Regarding the case in Ramat Hasharon, I learned that the gabbai of the shul and one other man both attested that they had seen the suspects in the area of the shul on the morning of the theft. Nevertheless, the case was closed. As for the other cases, in 2010 there were 35 investigations opened into the thefts of Sifrei Torah, 21 of which were closed on the grounds that the perpetrator was unknown. The rest of the investigations also yielded no results. In 2011, five cases were opened. Three were closed because the perpetrator was unknown, while the other two were closed for “lack of evidence.” In 2012, nine cases were opened; two were closed because of a “lack of public interest,” and another five were closed because of an “unknown perpetrator.” Over the past three years, 21 cases of stolen Sifrei Torah have been reported. Twelve of those cases were closed due to an “unknown perpetrator,” two for lack of evidence and one for lack of public interest. I haven’t discovered a single case in which a Sefer Torah was stolen and the thief was actually brought to justice, despite the large number of thefts. This should tell you something about the Israeli police.
Joe Biden’s Impeccable Timing
My living room window overlooks the highway that connects Yerushalayim and Tel Aviv. As a result, I didn’t need to listen to the news to find out when Joe Biden, the vice president of the United States, would be arriving in Yerushalayim. All I had to do was look out my window to see the convoy of police motorcycles, followed by a police car, followed by the row of three Mercedes stretch limousines, one of which contained the visiting vice president. These vehicles were followed by a series of large black cars with tinted windows, containing the American security detail. One can only imagine how many cars would have been in the convoy if the president himself had been visiting.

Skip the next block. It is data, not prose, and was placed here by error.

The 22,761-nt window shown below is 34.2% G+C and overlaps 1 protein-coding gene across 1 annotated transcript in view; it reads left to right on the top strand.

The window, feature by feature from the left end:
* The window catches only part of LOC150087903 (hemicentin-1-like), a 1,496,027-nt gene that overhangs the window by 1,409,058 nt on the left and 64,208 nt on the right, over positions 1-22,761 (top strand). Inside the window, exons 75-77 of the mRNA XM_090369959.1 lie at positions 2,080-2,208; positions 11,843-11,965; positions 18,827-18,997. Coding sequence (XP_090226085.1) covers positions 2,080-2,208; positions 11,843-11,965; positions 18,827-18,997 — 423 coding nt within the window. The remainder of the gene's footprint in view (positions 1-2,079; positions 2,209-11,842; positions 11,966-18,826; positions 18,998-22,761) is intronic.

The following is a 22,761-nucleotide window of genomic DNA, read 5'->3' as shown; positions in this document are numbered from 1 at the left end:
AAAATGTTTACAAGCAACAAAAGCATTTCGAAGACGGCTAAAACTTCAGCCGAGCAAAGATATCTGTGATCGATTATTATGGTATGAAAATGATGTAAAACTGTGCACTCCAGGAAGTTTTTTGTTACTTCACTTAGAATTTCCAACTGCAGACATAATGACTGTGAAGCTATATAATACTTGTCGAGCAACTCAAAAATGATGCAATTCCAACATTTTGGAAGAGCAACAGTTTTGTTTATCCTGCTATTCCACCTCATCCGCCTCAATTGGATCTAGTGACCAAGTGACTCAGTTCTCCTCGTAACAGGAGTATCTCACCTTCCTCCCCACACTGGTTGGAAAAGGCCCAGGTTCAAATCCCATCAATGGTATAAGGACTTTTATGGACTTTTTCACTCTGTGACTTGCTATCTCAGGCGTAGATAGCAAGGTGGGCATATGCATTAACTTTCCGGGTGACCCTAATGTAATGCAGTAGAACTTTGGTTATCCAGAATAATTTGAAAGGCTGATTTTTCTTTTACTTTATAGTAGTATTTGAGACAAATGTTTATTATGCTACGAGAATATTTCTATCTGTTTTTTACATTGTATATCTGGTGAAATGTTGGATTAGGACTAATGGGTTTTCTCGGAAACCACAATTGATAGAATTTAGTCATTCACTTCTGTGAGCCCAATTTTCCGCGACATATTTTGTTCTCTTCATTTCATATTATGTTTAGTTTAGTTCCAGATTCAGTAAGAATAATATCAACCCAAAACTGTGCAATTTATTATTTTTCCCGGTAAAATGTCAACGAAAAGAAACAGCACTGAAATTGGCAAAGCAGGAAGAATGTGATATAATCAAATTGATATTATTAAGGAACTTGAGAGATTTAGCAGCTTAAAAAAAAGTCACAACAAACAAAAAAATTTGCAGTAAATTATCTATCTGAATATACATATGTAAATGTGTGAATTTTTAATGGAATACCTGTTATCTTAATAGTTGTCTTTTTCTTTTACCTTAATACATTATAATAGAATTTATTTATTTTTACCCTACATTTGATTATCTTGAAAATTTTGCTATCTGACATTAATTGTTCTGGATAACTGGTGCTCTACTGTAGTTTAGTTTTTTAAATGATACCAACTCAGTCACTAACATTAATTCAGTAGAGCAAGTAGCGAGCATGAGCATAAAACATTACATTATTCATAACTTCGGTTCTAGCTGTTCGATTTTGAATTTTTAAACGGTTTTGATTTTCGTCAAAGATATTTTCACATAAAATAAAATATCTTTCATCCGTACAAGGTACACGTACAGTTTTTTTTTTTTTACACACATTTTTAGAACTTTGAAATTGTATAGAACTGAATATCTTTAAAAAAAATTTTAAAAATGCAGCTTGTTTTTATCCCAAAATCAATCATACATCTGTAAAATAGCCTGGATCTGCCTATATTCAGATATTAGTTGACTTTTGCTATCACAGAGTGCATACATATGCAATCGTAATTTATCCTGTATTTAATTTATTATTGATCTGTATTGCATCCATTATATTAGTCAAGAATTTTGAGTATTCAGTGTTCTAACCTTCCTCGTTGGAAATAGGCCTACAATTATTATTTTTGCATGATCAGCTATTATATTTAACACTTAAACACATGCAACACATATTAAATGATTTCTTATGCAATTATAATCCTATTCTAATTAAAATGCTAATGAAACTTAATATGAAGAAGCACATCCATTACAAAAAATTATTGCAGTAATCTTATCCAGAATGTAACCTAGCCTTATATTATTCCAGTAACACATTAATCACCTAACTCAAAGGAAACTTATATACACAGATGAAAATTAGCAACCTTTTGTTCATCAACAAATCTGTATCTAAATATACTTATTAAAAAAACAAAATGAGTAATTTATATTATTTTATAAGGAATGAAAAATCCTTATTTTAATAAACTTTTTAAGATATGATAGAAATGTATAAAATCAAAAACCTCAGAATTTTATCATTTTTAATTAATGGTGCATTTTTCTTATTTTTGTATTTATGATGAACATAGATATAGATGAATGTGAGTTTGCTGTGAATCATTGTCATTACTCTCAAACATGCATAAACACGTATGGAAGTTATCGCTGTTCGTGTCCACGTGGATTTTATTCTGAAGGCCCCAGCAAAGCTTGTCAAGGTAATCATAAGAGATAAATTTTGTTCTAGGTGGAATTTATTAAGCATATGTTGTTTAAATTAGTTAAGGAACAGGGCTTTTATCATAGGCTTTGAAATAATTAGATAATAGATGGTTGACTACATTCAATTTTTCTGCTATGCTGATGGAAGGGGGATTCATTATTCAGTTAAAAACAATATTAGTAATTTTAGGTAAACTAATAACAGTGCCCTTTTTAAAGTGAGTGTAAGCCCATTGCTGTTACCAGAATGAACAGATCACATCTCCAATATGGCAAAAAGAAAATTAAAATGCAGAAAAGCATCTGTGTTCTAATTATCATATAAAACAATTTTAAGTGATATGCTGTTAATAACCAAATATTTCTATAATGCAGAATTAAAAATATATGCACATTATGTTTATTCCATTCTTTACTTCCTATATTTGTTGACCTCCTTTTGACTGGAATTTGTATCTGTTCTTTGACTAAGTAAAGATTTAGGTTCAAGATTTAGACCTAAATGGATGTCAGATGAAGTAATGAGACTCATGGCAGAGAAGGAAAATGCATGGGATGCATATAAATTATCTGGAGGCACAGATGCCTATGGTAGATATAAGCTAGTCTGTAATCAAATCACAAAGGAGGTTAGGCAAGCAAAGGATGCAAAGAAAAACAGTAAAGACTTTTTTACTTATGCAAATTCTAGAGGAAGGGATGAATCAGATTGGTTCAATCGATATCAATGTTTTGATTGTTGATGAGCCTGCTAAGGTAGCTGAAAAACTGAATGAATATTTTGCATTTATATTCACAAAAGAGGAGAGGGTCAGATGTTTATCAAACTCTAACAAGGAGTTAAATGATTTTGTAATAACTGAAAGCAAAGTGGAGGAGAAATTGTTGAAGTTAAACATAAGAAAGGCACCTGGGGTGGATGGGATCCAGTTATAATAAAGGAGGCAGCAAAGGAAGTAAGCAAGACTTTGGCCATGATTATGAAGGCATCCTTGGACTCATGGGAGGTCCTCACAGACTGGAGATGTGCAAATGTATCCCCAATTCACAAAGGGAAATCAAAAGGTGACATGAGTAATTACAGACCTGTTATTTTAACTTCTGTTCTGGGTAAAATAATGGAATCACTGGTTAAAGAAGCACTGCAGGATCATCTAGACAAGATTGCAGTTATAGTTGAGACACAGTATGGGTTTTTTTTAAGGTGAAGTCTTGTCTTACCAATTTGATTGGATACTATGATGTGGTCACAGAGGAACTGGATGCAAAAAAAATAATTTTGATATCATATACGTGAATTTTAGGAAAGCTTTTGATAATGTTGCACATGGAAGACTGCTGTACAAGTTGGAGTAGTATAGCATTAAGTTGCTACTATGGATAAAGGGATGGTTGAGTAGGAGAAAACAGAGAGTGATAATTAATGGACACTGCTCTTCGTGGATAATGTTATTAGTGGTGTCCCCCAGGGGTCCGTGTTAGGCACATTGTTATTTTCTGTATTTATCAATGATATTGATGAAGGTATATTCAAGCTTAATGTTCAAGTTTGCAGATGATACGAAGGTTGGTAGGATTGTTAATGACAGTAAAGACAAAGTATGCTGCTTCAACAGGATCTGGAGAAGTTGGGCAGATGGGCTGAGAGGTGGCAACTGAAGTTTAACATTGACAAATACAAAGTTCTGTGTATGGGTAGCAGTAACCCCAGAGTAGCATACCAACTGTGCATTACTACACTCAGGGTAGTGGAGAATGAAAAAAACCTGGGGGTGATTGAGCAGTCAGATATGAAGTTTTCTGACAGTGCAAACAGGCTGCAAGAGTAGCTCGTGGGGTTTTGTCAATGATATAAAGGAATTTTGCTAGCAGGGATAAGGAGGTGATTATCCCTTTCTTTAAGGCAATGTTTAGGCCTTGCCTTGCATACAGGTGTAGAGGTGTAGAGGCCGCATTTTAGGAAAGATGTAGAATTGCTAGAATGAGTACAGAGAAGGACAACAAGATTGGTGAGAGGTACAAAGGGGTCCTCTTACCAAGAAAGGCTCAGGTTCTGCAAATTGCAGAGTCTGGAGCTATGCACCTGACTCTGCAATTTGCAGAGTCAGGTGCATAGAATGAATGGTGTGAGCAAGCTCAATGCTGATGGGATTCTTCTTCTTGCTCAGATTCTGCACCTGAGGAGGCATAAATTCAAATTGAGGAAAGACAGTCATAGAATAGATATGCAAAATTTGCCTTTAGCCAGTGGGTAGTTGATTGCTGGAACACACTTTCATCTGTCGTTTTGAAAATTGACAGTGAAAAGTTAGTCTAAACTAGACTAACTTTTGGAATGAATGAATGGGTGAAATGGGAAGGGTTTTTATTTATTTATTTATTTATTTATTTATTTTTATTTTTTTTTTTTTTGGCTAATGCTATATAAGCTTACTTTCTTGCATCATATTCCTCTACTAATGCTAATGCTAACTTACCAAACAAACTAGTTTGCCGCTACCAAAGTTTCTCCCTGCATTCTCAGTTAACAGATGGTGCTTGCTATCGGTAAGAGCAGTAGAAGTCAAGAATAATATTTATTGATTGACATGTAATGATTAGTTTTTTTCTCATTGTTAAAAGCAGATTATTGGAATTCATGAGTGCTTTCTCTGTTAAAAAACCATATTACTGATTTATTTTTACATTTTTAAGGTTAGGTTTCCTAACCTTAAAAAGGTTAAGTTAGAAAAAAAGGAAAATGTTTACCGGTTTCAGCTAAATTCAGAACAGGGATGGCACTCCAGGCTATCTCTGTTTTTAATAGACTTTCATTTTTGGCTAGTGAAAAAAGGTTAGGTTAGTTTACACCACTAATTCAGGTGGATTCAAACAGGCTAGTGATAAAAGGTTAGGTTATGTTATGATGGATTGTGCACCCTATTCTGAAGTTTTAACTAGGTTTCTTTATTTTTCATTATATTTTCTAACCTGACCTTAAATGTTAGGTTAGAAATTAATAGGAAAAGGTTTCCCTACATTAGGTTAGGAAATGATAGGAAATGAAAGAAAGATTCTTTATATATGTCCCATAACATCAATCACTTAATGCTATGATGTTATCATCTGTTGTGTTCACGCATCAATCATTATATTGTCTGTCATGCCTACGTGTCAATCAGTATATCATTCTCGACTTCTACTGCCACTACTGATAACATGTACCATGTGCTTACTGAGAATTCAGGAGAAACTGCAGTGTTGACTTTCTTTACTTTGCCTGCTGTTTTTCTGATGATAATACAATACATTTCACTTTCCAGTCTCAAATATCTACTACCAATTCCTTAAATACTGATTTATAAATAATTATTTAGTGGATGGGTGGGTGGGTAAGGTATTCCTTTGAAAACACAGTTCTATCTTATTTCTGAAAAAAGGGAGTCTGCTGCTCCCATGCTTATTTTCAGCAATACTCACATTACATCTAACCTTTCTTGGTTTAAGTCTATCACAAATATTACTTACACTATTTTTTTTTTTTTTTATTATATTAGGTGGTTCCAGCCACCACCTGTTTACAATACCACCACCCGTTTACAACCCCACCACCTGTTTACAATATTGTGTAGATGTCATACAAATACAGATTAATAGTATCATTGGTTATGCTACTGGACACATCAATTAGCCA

In any event, Biden was here in Israel for a brief visit, and his timing was excellent.
Why do I find the timing appropriate? Because last Tuesday night, while he was visiting Shimon Peres in Tel Aviv, a terror attack took place in the streets. A single terrorist struck, wounding 12 people and killing one. The fatality, Taylor Force, was a 29-year-old American tourist who was a former officer in the United States army and had served in Afghanistan and Iraq. Force was in Israel on a group tour and was a student at Vanderbilt University in Nashville, Tennessee. He was also a graduate of the West Point military academy.
For some reason – perhaps because the murder victim was American, or a student, or a former soldier in the American army – this time, condemnations were heard from the United States: from the president of the university, the spokesman for the State Department, and others ranging from John McCain to Bob Corker of Tennessee. At the same time, the United States updated its travel warning for Israel and the consulate instructed its employees not to enter the Old City.
At the moment the attack in Yaffo took place, Biden was right nearby as a guest at the Peres Peace Center. He even related that his wife and grandchildren were in the streets at that moment and that he feared for their wellbeing. “My wife and grandchildren were eating on the beach not far from where it happened,” he said. “That simply gave me an understanding of what can happen.” Shocked by the attack, Biden reacted with a sharp condemnation: “Terror against women, children and innocents is intolerable.”
The Injustice System
Here is another story connected to our judicial system: A man named Mickey Tzolar, a former associate of Finance Minister Avrohom Hirschson (who also served time in prison) and a senior official in the Histadrut labor federation, was acquitted of criminal charges that were brought against him. Judge Yehuda Fargo expressed disapproval of the fact that the charges had been filed in the first place, plunging Tzolar into six years of lengthy judicial proceedings and emotional torment. The Minister of Justice was asked if the member of the Attorney General’s office who filed the charges would be expected to take a lesson from the acquittal, to which she responded, “The charges were brought by the Finance Ministry.”